Top 7 Myths About Event Planning
High-profile celebrity weddings and tons of Hollywood coverage have created a glamorous image of event planners that is, let’s face it, not exactly true (and not always flattering, either).
While it’s true that event planning isn’t the right career for everyone, many of the myths floating around about the event industry can discourage potential planners from seriously considering it as a profession. If you’re trying to sort out what’s true and what’s not about the event planning industry, you’ve definitely come to the right place. Here are the top 7 myths about event planning – busted!
1. All event planners do is go to parties
While this would probably be an awesome job, it’s not at all what event planners do. First of all, not all event planners plan parties. Conferences, meetings, and other corporate events might be less glamorous than parties, but they’re major business in the event industry. You don’t have to be a party person to have a successful career in event planning!
Part of an event planner’s job is to attend the events they plan, and yes, that can include parties, weddings, and galas. But here’s the thing: during the party, those event planners are working. They’re making sure everything goes smoothly and dealing with last-minute problems, plus emergencies, so that the hosts can relax.
As any event planner can tell you, the party is just the tip of the iceberg. Behind any event are weeks or often months of organizing, decision-making, and planning – and on top of that, planners who run their own businesses have to take care of marketing, social media, and finances as well!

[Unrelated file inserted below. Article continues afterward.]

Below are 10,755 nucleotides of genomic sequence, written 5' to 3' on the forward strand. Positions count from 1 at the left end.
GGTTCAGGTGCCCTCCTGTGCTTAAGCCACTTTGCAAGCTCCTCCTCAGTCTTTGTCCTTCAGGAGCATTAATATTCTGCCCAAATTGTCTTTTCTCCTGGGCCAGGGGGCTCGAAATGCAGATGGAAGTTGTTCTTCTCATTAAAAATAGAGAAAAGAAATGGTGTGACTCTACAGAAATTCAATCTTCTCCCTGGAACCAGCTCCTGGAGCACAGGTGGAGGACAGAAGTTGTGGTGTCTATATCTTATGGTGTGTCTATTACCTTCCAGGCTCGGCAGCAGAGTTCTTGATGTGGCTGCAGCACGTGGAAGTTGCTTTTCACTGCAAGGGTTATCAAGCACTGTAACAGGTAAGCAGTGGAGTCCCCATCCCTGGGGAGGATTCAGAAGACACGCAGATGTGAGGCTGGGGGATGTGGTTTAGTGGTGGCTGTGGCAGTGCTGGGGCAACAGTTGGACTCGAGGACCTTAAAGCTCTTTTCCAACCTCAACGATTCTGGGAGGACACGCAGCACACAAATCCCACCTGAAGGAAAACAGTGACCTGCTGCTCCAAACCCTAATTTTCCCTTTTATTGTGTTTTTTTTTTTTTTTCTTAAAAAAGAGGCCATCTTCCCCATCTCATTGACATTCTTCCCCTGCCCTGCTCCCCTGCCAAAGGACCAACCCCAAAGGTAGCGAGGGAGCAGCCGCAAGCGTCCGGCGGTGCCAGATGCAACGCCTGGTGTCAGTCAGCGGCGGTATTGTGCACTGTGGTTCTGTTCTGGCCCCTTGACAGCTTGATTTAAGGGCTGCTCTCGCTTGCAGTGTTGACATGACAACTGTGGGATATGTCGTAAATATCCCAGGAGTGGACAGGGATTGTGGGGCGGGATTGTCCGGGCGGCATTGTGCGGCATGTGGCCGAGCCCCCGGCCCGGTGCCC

2. Event planning = wedding planning
Wedding planning is a major (and we mean major) part of the event industry, but it’s certainly not all there is to it. Can you be an event planner who only plans weddings? Yes – that’s what wedding planning is. But can you be an event planner who never plans weddings? Absolutely.
Weddings tend to dominate the public image of the event industry because of the romance, glamour, and drama that gets associated with them. Just think of how many movies there are about weddings and wedding planning (as opposed to, say, organizing corporate conferences). And for many event planners, the beauty of weddings and the joy of taking part in a couple’s special day is what drew them to the industry in the first place, so of course they’ll want to work on weddings. But there are many more event planners who take on weddings only occasionally, or even not at all.
3. Event planners only work on big events
A big event needs an event planner – that goes without saying. It’s easy to see the benefit of hiring a professional to coordinate a gala for 500 guests or an employee retreat to Napa Valley, but many people don’t see the point in booking a planner for a small-scale event.
Until they’ve actually started planning the event, that is. The logistics behind even a small-scale event can be tough to navigate and stressful to handle for someone without professional experience. Hiring an event planner for a milestone birthday or anniversary party lets the hosts relax and enjoy themselves. Event planning businesses come in all sizes and specialties!
4. Event planning is glamorous